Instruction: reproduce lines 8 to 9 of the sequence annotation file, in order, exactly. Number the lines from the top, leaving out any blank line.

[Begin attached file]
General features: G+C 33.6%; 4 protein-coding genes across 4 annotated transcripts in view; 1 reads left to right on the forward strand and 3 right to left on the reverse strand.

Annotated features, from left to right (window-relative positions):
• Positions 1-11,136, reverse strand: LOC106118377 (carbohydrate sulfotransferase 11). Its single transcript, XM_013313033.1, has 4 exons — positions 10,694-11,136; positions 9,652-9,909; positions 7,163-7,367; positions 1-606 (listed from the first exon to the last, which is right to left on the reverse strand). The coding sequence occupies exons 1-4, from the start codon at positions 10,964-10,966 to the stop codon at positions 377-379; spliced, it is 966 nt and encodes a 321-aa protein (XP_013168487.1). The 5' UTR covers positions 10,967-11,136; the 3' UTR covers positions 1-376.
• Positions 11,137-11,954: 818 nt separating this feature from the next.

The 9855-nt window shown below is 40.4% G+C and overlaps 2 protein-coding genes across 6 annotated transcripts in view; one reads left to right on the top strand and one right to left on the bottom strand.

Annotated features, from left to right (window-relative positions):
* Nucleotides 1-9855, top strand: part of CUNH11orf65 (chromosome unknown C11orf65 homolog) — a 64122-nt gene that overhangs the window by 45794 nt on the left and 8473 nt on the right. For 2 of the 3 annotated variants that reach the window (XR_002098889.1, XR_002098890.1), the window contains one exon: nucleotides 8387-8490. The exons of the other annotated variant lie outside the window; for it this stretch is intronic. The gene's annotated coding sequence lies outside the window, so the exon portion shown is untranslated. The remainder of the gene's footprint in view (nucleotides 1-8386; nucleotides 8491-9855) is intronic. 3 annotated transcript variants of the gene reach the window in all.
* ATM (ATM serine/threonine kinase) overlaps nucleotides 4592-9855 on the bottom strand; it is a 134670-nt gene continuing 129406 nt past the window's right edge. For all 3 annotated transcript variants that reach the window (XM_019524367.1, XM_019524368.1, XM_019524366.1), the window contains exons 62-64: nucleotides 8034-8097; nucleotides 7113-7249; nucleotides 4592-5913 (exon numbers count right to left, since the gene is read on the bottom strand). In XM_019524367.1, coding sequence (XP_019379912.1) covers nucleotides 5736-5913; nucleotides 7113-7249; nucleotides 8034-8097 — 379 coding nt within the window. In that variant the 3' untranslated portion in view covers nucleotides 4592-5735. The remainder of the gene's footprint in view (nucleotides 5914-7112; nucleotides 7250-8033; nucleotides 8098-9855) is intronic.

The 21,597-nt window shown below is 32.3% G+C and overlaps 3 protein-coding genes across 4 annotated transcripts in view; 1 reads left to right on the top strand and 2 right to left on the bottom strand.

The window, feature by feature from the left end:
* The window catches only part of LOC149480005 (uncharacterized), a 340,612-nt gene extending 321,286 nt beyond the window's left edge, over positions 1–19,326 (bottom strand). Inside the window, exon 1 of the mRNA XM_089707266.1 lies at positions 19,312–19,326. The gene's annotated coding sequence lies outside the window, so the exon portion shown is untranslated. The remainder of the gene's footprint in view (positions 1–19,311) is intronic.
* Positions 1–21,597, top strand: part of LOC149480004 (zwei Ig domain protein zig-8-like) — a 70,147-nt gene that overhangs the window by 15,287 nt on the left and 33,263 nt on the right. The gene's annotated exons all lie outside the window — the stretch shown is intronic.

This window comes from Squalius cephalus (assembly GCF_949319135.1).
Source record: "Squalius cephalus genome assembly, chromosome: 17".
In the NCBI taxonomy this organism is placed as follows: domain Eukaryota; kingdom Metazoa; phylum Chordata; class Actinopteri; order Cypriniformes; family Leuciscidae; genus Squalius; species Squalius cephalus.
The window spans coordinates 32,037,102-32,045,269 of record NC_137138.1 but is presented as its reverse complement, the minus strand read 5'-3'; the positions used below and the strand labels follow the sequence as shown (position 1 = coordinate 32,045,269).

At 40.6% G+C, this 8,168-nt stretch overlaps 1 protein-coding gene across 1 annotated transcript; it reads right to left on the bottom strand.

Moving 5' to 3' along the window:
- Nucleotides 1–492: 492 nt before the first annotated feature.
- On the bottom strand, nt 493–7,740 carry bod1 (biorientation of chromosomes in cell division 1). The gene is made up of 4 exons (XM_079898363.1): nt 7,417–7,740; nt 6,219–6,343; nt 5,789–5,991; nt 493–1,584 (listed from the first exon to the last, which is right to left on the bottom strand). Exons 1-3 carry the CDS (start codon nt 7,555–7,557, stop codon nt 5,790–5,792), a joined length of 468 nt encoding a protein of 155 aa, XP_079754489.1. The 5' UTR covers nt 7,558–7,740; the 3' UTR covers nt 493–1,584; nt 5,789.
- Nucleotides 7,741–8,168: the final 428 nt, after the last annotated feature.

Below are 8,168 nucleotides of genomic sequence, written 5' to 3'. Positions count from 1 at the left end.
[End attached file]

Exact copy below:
* ATM (ATM serine/threonine kinase) overlaps nucleotides 4592-9855 on the bottom strand; it is a 134670-nt gene continuing 129406 nt past the window's right edge. For all 3 annotated transcript variants that reach the window (XM_019524367.1, XM_019524368.1, XM_019524366.1), the window contains exons 62-64: nucleotides 8034-8097; nucleotides 7113-7249; nucleotides 4592-5913 (exon numbers count right to left, since the gene is read on the bottom strand). In XM_019524367.1, coding sequence (XP_019379912.1) covers nucleotides 5736-5913; nucleotides 7113-7249; nucleotides 8034-8097 — 379 coding nt within the window. In that variant the 3' untranslated portion in view covers nucleotides 4592-5735. The remainder of the gene's footprint in view (nucleotides 5914-7112; nucleotides 7250-8033; nucleotides 8098-9855) is intronic.

The 21,597-nt window shown below is 32.3% G+C and overlaps 3 protein-coding genes across 4 annotated transcripts in view; 1 reads left to right on the top strand and 2 right to left on the bottom strand.